Medical tourism pushed as economic salve for Las Vegas

Business boosters are increasingly pushing medical tourism as a remedy for Las Vegas' economic ailments, but Dr. Bernie Hanna is one of the few who has tried it.

About three months ago, Hanna bought an online listing with the Medical Tourism Association, hoping that favorable prices, the reputation of his Las Vegas Bariatrics weight-reduction surgery clinic and the city's allure would draw patients from across or even outside the country. So far, office manager Carmen Tellez said, the results have been negligible.

"It has been disappointing," she said. "We didn't get the flood of calls we thought we would, but maybe it will take time."

Medical tourism, people traveling outside their localities for health care, has existed long before it acquired that name. People have come to the United States for decades for certain specialties unavailable elsewhere or to avoid long waiting lists in countries with government-run health care. More recently, medical tourism gained prominence as Americans flew to countries from Costa Rica to India to get surgical procedures at a fraction of the domestic cost.

Medical tourism has a long history in Las Vegas. Moe Dalitz built Sunrise Hospital and Medical Center in the 1950s partly as a haven for mobsters who wanted to be treated in anonymity to reduce the chance of a coup by underlings.

But at the same time, locals who could afford it would leave town for sophisticated treatments. This gave rise to the old joke: Where do you go in Las Vegas for the best medical care? McCarran International Airport.

The updated version of local medical tourism seeks to meld improving facilities and physician capabilities with the resorts to lure out-of-towners who want adult entertainment to help the medicine go down. CT scans during the day, blackjack at night.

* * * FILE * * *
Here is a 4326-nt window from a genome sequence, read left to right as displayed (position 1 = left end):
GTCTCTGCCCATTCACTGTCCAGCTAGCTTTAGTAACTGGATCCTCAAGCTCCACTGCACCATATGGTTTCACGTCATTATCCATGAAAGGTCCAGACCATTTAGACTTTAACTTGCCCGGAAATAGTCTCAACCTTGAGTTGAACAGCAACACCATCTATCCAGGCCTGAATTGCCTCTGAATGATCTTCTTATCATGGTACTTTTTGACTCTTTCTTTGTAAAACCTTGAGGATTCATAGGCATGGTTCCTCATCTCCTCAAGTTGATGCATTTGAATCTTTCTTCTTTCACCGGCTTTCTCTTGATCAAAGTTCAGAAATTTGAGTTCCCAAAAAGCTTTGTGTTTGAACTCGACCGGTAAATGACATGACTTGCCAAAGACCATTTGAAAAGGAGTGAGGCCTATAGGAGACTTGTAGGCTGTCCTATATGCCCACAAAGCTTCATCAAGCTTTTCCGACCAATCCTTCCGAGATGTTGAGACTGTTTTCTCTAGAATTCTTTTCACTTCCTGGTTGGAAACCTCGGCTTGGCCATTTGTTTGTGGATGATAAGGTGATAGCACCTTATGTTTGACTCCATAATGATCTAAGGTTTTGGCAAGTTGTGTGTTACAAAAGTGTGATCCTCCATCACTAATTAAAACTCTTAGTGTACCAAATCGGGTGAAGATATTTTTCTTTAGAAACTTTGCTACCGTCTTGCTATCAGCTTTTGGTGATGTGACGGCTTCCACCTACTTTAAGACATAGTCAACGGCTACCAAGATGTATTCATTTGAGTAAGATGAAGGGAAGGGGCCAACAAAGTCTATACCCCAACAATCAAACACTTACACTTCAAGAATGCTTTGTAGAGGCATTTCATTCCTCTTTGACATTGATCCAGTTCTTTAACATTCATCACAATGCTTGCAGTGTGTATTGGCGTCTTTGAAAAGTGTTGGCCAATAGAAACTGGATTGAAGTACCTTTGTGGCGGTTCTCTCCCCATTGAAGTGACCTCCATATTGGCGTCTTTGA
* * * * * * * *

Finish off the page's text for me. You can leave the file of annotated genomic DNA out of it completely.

However, many in the health care industry are not convinced this theory will work in practice.

Some leaders of the Cleveland Clinic Lou Ruvo Center for Brain Health have pushed medical tourism, starting with Larry Ruvo, who led the drive to build the clinic. Maureen Peckman, CEO of Keep Memory Alive, the clinic's fundraising adjunct, has used her seat on the task force studying economic diversification in Nevada to push medical tourism as a top priority.

The committee will send its report to the Legislature when it convenes in February. Frank Woodbeck, director of Las Vegas operations and work-force training for the Nevada Commission on Economic Development, is steering the effort. He said the report is not far enough along to say what prominence medical tourism will receive.

Former Lt. Gov. Lorraine Hunt-Bono has rallied behind medical tourism.

"We could draw an upper-end clientele and help fill some of those new hotel rooms as well as enhance the whole image of our medical community," said Hunt-Bono, who is working with a small, informal group of locals to build medical tourism.

At least initially, she would focus on what she termed the "health and wellness" market, including executives who would come for extensive physicals and bring their families. Treating people who are seriously ill wouldn't happen soon.

"It's certainly not like we're going to be competing with Stanford and Mayo clinics," she said.

Dr. Mitchell Forman, president of the Clark County Medical Society, said specialties such as stroke care, oncology and orthopedic surgery have improved enough to attract patients.

"Clearly, we have seen the emergence of certain centers of excellence," he said.

Although the Mafia days ended long ago, Sunrise still pursues a form of medical tourism even if executives don't call it that. Patients from northwest Arizona now amount to 10 percent of the hospital's total; they come to Las Vegas for procedures or treatments beyond the capabilities of small-town facilities. Sunrise has also launched marketing aimed at Strip visitors who are injured or fall ill.

Several months ago, when Carrie Bilansky was pregnant, her physician discovered that the left side of the heart of the daughter she was carrying was not functioning. The doctor referred her to Sunrise for hypoplastic surgery, which occurred almost immediately after daughter Lilly McMillan was born Dec. 15. The expertise wasn't available in Bilansky's hometown of Boise, Idaho.